Patrick Roberts received his BA in Archaeology and Anthropology, MSc in Archaeological Science, and DPhil in Archaeological Science at the University of Oxford. He is now the Group Leader of the Stable Isotopes and Organic Chemistry Group in the Department of Archaeology, Max Planck Institute for the Science of Human History.
Patrick is committed to developing multidisciplinary research programmes that are focused on ecology, palaeoclimates, palaeoenvironments, palaeodiets, and conservation issues, often in less well-studied regions of the globe such as South Asia, parts of Africa, Melanesia, Southeast Asia, and the Middle East, as well as Europe. He is particularly interested in combining archaeological and ecological insights to give time-depth in the study of human impacts on local ecosystems. He has contributed to modern conservation policy making and identifying protection priorities at a series of UNESCO advisory meetings.
Patrick is the German PI of the LOMVIA project and is responsible for the administration, preparation, analysis, and interpretation of stable isotope analyses within this project. His research group is developing single amino acid approaches in order to gain more systematic and detailed insights into human and animal ecological relationships.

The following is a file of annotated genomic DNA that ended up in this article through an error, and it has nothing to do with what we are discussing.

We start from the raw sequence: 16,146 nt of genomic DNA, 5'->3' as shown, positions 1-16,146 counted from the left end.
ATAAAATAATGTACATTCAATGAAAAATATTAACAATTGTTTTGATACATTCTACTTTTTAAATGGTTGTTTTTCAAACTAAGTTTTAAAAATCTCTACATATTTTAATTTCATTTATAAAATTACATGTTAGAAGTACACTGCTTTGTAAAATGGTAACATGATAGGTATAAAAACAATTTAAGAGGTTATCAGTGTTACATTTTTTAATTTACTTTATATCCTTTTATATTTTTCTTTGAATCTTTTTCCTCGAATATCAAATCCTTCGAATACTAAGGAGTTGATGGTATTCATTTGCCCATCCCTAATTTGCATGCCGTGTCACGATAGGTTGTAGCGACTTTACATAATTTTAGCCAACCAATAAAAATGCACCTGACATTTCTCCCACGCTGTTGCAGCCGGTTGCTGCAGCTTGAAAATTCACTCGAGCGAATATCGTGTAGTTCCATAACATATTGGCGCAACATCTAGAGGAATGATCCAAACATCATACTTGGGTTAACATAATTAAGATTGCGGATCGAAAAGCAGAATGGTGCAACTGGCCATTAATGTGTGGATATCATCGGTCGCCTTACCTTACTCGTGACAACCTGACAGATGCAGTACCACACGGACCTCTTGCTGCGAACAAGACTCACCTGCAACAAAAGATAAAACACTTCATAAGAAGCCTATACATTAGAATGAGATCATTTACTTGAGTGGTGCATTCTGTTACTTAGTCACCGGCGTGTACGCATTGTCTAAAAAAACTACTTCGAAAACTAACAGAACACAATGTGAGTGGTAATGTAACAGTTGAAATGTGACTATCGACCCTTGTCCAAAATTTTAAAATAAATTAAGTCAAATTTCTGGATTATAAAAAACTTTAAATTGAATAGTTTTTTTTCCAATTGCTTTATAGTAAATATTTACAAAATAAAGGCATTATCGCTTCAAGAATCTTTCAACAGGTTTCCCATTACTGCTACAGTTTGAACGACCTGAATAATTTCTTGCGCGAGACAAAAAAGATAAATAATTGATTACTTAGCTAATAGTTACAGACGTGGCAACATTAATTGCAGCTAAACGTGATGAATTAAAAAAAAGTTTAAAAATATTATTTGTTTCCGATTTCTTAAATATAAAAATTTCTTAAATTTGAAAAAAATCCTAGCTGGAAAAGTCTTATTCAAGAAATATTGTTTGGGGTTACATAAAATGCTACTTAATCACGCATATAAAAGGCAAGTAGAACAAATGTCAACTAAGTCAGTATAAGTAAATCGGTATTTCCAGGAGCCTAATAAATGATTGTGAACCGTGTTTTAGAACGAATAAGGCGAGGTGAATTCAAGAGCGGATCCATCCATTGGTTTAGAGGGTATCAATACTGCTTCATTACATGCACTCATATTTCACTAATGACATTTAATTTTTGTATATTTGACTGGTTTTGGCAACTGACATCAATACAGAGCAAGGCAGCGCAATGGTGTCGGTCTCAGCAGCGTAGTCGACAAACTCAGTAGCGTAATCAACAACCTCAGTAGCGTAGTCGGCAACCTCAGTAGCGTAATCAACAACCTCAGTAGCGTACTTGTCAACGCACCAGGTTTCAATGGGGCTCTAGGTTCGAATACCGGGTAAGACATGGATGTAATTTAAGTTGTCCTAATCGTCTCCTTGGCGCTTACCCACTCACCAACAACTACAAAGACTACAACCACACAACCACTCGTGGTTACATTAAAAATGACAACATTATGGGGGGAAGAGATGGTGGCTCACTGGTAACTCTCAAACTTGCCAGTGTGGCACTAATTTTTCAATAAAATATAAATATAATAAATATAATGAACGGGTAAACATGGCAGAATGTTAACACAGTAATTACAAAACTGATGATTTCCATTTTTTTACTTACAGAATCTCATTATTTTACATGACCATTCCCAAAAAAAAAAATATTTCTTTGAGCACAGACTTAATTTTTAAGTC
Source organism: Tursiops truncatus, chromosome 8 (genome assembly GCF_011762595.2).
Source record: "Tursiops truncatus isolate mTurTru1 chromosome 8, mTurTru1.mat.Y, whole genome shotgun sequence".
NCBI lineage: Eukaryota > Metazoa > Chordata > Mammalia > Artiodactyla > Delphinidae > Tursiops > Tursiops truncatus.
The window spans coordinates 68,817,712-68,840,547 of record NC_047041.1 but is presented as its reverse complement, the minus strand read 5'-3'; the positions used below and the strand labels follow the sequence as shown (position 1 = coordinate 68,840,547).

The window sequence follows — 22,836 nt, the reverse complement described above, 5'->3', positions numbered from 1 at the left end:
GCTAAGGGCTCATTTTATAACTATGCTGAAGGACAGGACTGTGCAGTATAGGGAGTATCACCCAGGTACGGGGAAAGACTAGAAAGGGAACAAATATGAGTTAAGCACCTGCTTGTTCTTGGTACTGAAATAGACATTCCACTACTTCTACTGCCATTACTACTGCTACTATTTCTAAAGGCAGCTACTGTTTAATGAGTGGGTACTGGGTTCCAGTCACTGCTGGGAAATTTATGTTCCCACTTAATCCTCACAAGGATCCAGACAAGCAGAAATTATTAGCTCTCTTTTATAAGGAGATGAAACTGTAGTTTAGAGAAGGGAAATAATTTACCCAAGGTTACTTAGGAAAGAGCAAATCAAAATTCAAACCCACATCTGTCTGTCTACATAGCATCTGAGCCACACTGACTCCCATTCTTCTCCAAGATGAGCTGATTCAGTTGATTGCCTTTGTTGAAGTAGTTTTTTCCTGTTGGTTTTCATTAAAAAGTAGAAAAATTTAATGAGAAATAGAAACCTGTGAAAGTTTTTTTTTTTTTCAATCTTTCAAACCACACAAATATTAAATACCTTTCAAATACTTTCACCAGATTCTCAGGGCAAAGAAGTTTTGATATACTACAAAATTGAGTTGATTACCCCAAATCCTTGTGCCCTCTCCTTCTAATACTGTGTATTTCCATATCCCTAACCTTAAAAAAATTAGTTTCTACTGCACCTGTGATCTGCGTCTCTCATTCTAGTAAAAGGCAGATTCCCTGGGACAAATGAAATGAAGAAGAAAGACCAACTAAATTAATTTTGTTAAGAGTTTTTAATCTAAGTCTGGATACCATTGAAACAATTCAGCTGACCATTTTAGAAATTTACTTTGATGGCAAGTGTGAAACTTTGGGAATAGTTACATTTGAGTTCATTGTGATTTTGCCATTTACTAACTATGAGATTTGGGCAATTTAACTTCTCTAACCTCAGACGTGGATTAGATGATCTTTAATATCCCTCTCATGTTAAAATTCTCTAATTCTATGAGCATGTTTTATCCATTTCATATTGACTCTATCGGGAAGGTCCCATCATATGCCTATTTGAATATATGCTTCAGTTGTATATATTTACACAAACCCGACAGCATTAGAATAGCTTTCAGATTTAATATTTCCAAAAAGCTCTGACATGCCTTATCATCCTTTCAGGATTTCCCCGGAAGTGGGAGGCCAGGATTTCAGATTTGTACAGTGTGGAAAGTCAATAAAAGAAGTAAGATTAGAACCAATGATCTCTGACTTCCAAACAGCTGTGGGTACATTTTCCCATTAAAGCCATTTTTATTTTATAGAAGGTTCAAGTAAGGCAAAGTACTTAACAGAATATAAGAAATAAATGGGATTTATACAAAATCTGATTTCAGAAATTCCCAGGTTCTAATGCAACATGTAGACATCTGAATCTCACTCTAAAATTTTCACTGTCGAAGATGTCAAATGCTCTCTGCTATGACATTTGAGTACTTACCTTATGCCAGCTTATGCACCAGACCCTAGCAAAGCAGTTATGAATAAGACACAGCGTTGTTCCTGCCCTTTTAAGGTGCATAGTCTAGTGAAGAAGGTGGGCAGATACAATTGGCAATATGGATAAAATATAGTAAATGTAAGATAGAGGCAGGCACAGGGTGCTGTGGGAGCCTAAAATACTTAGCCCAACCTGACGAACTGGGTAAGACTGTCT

Patrick will also seek to relate any influence of humans on modern Arctic ecosystems identified in LOMVIA to archaeological and historical datasets suggestive of similar pressures in the past. Patrick and his team are also at the core of developing and funding new Bayesian methodologies and formats for refining the analysis and interpretations of stable isotope measurements in archaeology and ecology, including the formation of the FRUITS statistical interface. He is a keen supporter of open access databases in stable isotope research and is a key collaborator and supporter of the IsoMemo database initiative.
LOMVIA is co-funded by the German Federal Ministry of Education and Research and by NERC.
UK and Germany combine forces to fund crucial Arctic science
For the first time, the UK and Germany have joined forces to investigate the impact of climate change on the Arctic Ocean. The UK’s Natural Environment Research Council (NERC) and Germany’s Federal Ministry of Education and Research (BMBF) have jointly invested almost £8 million in 12 new projects to carry… Read more03 July 2018